Sep 14,2008
Highlights from the MyArtClub.Com Market Survey
Filed under: Marketing Recommendations Commentary Tags: Survey Findings

As you may recall, last fall MyArtClub.Com conducted a market survey to assess the "5 Ws" about the art market, meaning the questions "Who", "What", "Where", "When" and "Why". We felt compelled to learn more about fine art clients for the large part because the answers for many important questions to help artists and art venues build solid business plans are not readily available. Our report, soon to be released, presents a concise set of findings to assist all participants in the art market. It brings together demographics and personal interests to focus on understanding client preferences to help you target your art markets most effectively. Key findings include reasons for optimism! A whopping 98.9% of participants purchase fine art an estimated 1.4 times per year. A huge 78.2% of these clients buy on impulse simply because they love the work. The highest customer preference at 71.2% is to buy directly from an artist to better know the artist and support the artist financially. The full report is to be out in Fall 2008. As a member of MyArtClub.Com you will have full access to the findings. An interesting summary presentation is also being prepared, with specific actions you and your art groups could take. We would welcome an invitation to present our findings to you and your group in future. This article first appeared in the My Art News Letter #24 read more ...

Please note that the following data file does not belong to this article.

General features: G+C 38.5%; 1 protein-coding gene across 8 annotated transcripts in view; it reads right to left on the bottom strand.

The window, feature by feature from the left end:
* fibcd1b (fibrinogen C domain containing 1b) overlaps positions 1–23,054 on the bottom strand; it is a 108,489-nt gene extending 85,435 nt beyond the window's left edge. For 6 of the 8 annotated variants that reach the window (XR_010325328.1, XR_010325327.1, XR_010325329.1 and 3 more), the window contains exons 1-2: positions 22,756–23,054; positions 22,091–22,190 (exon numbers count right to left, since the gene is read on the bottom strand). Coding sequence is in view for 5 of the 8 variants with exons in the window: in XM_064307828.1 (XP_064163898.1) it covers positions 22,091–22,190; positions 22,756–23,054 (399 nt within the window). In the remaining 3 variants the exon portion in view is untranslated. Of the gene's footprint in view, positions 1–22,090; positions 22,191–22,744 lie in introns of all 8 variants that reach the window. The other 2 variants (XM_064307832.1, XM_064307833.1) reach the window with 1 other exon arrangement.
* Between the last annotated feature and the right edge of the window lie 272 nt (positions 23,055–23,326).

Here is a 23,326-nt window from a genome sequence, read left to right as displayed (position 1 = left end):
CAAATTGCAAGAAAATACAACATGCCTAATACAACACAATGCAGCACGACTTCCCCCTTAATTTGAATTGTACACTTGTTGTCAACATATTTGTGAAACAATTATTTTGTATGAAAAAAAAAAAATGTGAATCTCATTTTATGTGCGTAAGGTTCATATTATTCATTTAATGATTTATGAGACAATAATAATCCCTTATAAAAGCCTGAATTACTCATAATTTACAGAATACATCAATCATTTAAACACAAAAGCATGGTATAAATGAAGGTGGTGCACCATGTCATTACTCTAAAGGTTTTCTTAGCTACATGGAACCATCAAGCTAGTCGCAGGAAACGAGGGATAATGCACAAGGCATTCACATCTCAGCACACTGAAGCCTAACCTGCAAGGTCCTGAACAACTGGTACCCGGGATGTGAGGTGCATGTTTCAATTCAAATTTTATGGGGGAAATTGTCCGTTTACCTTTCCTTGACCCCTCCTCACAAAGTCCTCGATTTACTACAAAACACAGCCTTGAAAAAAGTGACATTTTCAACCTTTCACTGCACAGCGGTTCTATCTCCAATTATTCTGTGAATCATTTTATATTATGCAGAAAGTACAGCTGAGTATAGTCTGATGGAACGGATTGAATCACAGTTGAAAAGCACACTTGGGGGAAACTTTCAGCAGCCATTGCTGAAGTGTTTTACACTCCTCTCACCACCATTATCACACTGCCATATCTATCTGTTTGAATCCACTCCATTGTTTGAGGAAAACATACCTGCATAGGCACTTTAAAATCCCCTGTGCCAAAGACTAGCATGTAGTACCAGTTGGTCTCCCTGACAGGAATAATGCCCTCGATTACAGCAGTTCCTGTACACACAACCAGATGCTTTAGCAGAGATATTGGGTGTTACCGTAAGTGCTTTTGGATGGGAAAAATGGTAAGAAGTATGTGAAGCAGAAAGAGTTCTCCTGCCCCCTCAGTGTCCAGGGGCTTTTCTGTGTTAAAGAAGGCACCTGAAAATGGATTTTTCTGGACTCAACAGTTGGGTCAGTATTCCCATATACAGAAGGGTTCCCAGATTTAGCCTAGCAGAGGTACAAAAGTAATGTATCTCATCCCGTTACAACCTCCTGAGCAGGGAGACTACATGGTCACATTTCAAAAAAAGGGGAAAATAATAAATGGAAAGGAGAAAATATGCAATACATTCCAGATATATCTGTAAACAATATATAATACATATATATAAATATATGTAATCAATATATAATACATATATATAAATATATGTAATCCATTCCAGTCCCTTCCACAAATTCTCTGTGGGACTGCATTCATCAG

Posted by Art Marketer at 07:54
Apr 02,2011
DIY Art Marketing - your top two considerations
Filed under: Commentary Marketing Recommendations Tags: Basics Goals Time Website